demands. The business owner clearly 
wants to pay the lowest wage possible, 
and they have no moral responsibility to 
take into consideration the workers’ demands. 
Each party argues vigorously for 
their own interests, and the resulting negotiation 
will result in a mutually agreeable 
outcome. Workers will work for the 
wage they think they can get, and owners 
will pay the wage they think they can 
afford. So long as both sides are free to 
pursue their self interest and neither side 
is favored by the government, the system 
is fair for everyone.

Sadly, the system hasn’t always been fair. 
In the early part of the previous century, 
businesses were successful in convincing 
and/or bribing politicians to pass 
laws that unfairly favored them. Thus 
union power rose as workers sought the 
strength of collective bargaining to even 
the odds. Over time, business owners 
have learned that it is in their best interest 
to treat workers well in order to get 
the most qualified workers. As a result, 
union representation rose to a high of 
about 40% of the workforce in the 1940s 
and then gradually fell to its current 7% 
level. Along the way, unions learned 
how to play the political 
game and were 
successful in getting 
laws passed that 
weakened business 
owners’ rights and 
forced workers to join 

Union leaders have 
seen their power slip away as more workers 
chose not to join unions in response 
to the increasing generosity of business 
owners. Rather than accept a natural 
diminished role in the economy, union 
leaders have fought back by turning to 
the public sector – by unionizing public 
employees. One of the key differences 
here is that unions have an inherently 
unfair advantage against employers in 
the public sector. The unions represent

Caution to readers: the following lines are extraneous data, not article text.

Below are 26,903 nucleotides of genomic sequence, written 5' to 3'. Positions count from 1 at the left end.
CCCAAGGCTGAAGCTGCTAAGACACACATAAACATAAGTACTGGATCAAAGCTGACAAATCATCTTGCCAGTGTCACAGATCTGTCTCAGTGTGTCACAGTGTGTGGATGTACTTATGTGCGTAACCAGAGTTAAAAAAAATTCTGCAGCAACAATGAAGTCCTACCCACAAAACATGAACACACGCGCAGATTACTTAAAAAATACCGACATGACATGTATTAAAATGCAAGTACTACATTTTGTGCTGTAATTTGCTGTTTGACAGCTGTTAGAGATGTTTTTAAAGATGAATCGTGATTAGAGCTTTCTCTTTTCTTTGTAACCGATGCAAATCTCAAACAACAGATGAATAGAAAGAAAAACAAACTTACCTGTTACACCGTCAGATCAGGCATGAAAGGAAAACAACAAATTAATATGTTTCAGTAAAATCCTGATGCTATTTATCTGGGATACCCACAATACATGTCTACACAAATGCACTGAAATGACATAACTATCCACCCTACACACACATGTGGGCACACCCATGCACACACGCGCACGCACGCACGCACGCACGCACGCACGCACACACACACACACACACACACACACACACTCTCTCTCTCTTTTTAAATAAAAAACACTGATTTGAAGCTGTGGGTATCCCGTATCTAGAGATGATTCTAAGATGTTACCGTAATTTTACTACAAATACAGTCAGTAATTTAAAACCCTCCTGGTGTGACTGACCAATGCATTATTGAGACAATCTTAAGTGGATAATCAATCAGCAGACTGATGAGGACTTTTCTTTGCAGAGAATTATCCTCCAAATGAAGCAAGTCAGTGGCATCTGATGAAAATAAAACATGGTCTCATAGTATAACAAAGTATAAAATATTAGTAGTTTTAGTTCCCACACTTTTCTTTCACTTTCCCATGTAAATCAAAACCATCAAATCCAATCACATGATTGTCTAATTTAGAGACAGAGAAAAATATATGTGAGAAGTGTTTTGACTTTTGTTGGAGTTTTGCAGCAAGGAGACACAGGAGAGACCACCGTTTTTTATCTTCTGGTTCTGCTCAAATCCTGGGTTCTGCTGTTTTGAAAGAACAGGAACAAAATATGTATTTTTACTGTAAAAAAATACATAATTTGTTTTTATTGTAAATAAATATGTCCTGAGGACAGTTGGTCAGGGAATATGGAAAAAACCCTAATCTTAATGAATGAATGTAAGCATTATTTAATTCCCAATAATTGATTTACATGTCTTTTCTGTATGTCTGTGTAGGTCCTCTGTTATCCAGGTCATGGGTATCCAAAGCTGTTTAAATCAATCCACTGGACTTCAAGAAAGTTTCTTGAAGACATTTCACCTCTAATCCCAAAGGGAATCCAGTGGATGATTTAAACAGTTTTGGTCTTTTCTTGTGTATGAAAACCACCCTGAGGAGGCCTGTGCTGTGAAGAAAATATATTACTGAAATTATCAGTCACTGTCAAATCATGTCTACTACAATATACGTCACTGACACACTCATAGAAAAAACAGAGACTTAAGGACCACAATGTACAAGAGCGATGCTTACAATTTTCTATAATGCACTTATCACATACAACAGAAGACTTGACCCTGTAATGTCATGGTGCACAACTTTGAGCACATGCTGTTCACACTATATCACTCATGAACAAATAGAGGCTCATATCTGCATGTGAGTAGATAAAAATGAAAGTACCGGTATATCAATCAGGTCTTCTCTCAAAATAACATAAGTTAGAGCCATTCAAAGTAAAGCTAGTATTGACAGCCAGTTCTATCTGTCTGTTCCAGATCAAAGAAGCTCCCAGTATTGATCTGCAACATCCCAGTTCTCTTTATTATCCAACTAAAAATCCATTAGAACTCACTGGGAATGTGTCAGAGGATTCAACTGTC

the workers, they get to contribute vast 
sums of money to the politicians who 
then sit across the table from them in 
negotiations about how much of the 
taxpayers’ money will be given to public 
workers. Absent from the negotiations 
are the actual voters or even someone 
who has an incentive to represent them 
honestly and forcefully.

The crux of today’s problem in state 
capitals across the country is that nobody 
has stood against the unions with 
a vested interest in opposing their demands. 
Without at least an approximate 
equality of power in the negotiations, the 
voters have been sold down the river, and 
public workers now earn substantially 
more than their counterparts in private 

Consider these statistics. Public workers 
earn on average about 5% more in 
wages than their private industry counterparts. 
That doesn’t seem too out of 
balance, but wages are not the only form 
of compensation. Ask anyone who has 
looked at their healthcare benefits and 
retirement benefits how important those 
items are, and you’ll get an ear full. This 
is where public employees have been able 
to hit a home run. When we add in job 
security, health benefits and retirement 
benefits, public employees earn on average 
30% more than their private industry 

This is simply an unsustainable situation. 
It was tolerable for awhile because health 
and retirement benefits were future benefits 
for which payment didn’t have to be 
made right away. (continued page 14)